Training now is nothing like it used to be, and if organizations want to stay ahead of the game, it’s important to understand why. Millennials are the first generation to grow up in a connected world where attitudes and expectations have been fashioned by the internet. People now entering the workforce for the first time have never known a world without cell phones, or even the internet. They despise stale, non-interactive training methods and want training that is hands-on and keeps them engaged. Furthermore, they expect training to be ongoing. According to Pew Research, 89 percent of millennials agree with the statement, “It’s important to be constantly learning at my job.”

“Gamification,” or adding a game-like environment to non-game tasks is one important means to keep millennials engaged. Sixty-four percent of millennials own a gaming console, and many others play games on their phones, tablets or laptops.

It’s not enough to simply cater to the new generation of workers. CEOs want training to teach business acumen, business strategy and effective leadership, not just provide a license to have fun.

Here are six imperative ways companies and organizations can bring their training up to date.

Stop Telling People What to Think: No one likes to be preached to. Instead, focus on creating action learning modules in which participants can discover lessons on their own. Remember to leave time for participants to share with others what they learned.

Show People Why: People need to understand why a subject is important to effectively use the training materials. If participants recognize the importance of the topic, they will be more willing to take the time to learn it. Oftentimes, engagement means higher levels of information retention.

Give Participants Time to Practice: People learn by doing. According to “The Evidence for the Effectiveness of Action Learning,” by H. Skipton Leonard and Michael J. Marquardt, action learning:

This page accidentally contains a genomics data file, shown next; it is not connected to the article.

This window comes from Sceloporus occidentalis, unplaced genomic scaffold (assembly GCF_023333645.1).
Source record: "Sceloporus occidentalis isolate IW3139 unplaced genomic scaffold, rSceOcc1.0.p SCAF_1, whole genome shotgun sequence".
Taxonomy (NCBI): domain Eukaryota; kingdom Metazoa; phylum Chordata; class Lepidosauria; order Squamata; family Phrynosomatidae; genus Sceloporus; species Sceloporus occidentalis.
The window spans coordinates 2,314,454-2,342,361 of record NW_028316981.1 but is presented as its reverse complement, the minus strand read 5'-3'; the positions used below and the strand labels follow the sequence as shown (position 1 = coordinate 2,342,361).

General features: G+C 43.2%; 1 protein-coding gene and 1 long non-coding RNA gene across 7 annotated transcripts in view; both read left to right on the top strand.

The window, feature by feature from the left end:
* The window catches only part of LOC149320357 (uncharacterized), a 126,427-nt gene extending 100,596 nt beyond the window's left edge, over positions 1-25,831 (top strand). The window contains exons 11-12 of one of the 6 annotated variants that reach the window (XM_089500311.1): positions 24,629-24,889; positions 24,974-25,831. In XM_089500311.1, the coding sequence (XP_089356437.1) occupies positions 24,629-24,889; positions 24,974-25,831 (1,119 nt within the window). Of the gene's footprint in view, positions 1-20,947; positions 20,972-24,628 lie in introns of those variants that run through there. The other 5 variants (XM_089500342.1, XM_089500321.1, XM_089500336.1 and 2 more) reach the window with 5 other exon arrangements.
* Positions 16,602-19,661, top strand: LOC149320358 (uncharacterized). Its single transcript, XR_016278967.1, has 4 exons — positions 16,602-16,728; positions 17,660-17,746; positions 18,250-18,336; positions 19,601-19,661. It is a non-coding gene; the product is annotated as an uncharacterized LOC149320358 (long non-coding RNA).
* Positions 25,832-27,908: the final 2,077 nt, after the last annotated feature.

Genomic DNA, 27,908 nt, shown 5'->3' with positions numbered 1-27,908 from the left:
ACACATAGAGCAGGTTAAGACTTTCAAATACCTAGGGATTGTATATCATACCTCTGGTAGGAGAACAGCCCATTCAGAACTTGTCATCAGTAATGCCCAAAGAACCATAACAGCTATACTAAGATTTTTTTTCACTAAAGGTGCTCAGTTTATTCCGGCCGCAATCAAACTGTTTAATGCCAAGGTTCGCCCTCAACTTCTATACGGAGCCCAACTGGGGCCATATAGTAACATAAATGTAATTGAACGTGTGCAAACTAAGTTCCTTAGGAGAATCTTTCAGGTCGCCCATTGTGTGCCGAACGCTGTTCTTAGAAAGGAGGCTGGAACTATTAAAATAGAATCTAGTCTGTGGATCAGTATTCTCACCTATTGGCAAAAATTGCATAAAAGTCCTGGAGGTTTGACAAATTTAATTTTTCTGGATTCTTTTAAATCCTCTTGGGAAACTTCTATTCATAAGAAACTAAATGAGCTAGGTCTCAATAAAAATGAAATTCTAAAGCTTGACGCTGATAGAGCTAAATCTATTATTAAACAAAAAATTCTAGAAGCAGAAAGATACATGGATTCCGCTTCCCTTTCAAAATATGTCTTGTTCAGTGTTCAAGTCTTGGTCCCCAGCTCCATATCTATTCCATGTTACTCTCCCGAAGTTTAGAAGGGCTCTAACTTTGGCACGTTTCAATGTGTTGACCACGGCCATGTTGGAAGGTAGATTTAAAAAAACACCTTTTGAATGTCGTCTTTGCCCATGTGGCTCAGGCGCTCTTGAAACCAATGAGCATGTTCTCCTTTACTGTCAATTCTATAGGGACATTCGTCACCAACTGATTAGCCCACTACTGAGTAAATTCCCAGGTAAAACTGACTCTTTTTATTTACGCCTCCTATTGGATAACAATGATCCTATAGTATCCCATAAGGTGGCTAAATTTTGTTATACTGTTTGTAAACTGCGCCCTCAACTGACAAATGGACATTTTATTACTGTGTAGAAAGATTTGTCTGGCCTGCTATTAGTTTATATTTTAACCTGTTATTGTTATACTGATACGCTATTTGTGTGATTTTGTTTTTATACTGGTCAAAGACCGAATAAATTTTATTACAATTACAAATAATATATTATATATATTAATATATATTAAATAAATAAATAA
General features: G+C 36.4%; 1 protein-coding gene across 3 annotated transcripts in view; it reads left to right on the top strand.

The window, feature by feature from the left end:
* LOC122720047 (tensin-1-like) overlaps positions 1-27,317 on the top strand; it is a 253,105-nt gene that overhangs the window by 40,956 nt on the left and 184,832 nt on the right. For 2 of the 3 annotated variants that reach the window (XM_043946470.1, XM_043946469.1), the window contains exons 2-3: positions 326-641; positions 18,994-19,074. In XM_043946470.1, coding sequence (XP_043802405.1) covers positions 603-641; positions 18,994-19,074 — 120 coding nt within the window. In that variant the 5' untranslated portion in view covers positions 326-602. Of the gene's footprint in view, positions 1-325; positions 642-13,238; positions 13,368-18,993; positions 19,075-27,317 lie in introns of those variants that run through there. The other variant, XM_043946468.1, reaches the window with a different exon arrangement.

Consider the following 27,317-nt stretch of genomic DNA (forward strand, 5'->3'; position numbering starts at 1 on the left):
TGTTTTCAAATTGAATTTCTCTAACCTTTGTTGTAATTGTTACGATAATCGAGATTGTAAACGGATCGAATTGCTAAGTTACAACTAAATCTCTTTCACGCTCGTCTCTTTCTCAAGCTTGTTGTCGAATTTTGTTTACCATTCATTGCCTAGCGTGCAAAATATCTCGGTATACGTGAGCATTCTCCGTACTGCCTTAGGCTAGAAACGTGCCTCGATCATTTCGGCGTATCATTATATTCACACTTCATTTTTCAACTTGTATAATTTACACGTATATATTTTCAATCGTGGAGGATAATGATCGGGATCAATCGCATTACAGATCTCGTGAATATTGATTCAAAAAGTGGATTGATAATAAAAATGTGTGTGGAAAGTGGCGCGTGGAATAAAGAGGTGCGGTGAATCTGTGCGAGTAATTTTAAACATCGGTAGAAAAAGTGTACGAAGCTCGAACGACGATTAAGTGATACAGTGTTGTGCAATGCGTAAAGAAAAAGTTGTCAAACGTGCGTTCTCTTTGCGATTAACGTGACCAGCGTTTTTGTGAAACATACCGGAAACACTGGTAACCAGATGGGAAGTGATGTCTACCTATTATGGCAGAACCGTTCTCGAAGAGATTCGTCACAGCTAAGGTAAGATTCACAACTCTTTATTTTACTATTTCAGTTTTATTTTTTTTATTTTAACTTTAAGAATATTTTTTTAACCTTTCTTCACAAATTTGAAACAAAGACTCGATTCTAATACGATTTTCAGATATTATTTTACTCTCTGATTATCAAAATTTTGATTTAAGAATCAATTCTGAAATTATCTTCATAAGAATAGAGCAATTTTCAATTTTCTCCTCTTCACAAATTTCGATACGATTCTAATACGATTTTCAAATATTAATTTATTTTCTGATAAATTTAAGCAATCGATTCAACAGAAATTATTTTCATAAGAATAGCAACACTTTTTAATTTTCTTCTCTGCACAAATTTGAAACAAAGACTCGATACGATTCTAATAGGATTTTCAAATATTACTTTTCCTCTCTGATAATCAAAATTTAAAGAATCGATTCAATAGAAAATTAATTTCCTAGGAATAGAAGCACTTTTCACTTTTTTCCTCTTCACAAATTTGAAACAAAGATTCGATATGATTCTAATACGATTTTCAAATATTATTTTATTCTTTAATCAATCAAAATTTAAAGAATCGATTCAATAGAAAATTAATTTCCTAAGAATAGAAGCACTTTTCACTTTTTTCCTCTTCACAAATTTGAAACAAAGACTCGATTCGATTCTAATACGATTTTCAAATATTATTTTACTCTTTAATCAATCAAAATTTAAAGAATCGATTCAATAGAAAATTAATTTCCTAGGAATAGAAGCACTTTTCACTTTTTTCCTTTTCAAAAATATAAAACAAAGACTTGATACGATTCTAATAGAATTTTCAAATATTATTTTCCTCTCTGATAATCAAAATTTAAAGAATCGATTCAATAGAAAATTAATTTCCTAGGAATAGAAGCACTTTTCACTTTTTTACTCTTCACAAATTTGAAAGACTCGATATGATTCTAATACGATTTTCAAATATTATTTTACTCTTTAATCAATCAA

• Develops broad executive and managerial leadership skills,
  • Develops collaborative leadership skills,
  • Improves the ability of managers to develop win‒win solutions, and
  • Improves manager coaching skills.

Demonstrate the Impact the Learning Content Has on Business—Training today must be proven to have an impact on the bottom line. In an informal survey of 15 Fortune 500 senior executives, 93% wanted training to demonstrate a direct effect on business outcomes.

There’s even a buzzword for it – “bottom-line training.” Training takes time, energy, resources and money, and many organizations often ignore it because they spend too much energy trying to justify the bottom line. Training can be intangible, but it’s a tradeoff where the benefits clearly outweigh the costs. Organizations need to invest a few dollars now to reap the bottom line rewards later.

Challenge People: If participants are bored, training is a failure. Use Mihaly Csikszentmihalyi’s “flow concept” to get optimal performance from your participants. According to Csikszentmihalyi, people do best when the challenge and the ability to achieve the goal are balanced.

Bored employees do not produce. As Steve Jobs said in a Stanford commencement speech, “…for the past 33 years, I have looked in the mirror every morning and asked myself, ‘If today were the last day of my life, would I want to do what I am about to do today?’ And whenever the answer has been, ‘No’ for too many days in a row, I know I need to change something.”

Sage advice.

Create Friendly Competition: Finally, build on the idea of challenging people by providing a friendly, but competitive gaming environment. Create a game where participants compete against each other, demonstrating their ability to utilize the training content. By creating competition, trainees will be more involved in the training and invested in the outcomes.

Digital connectivity and rapid advances in technology have transformed the workplace and business models. Training must adapt to the shifting landscape. By using the six tips above, organizations can make the transition a positive experience.

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